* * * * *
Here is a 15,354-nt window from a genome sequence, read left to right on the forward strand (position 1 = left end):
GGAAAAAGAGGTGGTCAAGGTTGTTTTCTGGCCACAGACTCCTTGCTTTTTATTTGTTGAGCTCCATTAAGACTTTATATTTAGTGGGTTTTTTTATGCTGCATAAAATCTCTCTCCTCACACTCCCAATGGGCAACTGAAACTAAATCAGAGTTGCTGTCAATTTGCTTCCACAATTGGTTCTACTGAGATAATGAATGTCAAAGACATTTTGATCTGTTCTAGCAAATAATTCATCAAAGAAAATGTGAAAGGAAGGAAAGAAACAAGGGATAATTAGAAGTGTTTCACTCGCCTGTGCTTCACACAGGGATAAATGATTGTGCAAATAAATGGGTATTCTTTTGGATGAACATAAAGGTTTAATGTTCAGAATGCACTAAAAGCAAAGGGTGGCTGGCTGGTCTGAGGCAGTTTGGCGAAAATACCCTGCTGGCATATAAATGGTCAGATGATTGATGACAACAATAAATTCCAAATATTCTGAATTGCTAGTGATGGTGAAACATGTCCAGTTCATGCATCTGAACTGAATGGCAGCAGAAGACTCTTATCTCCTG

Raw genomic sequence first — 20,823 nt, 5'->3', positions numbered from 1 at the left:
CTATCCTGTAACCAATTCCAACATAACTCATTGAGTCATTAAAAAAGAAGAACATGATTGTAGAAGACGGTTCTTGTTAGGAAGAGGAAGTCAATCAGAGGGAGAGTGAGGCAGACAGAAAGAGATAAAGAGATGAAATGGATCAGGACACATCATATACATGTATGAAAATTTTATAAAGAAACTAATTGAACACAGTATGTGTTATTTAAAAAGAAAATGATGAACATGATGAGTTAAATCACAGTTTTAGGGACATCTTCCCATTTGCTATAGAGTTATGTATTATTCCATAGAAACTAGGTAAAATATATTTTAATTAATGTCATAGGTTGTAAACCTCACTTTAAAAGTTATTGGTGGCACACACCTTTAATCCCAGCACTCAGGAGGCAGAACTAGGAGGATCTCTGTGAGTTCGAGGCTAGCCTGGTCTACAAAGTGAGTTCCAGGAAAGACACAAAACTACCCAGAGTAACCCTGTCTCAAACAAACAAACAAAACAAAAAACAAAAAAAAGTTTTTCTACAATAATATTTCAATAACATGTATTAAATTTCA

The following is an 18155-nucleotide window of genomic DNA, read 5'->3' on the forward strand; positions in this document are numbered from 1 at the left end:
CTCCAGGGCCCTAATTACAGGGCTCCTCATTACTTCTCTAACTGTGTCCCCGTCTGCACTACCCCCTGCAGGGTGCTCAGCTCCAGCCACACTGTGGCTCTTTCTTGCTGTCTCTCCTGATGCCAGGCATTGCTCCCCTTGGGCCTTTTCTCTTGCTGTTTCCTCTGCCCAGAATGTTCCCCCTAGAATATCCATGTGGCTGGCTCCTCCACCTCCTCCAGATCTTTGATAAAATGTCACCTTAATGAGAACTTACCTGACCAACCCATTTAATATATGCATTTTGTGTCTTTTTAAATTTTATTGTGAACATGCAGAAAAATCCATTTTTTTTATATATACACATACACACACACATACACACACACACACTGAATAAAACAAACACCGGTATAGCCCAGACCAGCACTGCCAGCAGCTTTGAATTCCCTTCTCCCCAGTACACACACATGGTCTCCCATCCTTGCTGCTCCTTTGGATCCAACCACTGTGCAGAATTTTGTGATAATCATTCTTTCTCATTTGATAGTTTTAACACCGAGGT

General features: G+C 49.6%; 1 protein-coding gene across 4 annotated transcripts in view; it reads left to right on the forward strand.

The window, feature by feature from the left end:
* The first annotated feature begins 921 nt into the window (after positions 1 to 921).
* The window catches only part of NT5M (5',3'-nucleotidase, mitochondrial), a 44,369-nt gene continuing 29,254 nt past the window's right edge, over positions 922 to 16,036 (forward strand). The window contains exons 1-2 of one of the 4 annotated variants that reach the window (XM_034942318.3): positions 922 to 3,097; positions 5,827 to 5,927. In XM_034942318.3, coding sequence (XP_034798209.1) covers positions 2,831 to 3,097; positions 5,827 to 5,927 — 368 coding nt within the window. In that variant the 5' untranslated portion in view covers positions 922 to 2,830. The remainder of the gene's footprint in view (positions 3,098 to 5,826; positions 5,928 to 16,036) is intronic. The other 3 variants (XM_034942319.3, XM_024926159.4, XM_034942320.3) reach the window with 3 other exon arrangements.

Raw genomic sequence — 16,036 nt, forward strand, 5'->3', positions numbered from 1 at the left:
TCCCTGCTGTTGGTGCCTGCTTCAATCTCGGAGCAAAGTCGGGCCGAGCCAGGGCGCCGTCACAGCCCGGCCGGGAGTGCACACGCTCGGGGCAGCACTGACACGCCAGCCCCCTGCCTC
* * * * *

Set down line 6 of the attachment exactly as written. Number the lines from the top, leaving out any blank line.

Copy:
CTCCAGGGCCCTAATTACAGGGCTCCTCATTACTTCTCTAACTGTGTCCCCGTCTGCACTACCCCCTGCAGGGTGCTCAGCTCCAGCCACACTGTGGCTCTTTCTTGCTGTCTCTCCTGATGCCAGGCATTGCTCCCCTTGGGCCTTTTCTCTTGCTGTTTCCTCTGCCCAGAATGTTCCCCCTAGAATATCCATGTGGCTGGCTCCTCCACCTCCTCCAGATCTTTGATAAAATGTCACCTTAATGAGAACTTACCTGACCAACCCATTTAATATATGCATTTTGTGTCTTTTTAAATTTTATTGTGAACATGCAGAAAAATCCATTTTTTTTATATATACACATACACACACACATACACACACACACACTGAATAAAACAAACACCGGTATAGCCCAGACCAGCACTGCCAGCAGCTTTGAATTCCCTTCTCCCCAGTACACACACATGGTCTCCCATCCTTGCTGCTCCTTTGGATCCAACCACTGTGCAGAATTTTGTGATAATCATTCTTTCTCATTTGATAGTTTTAACACCGAGGT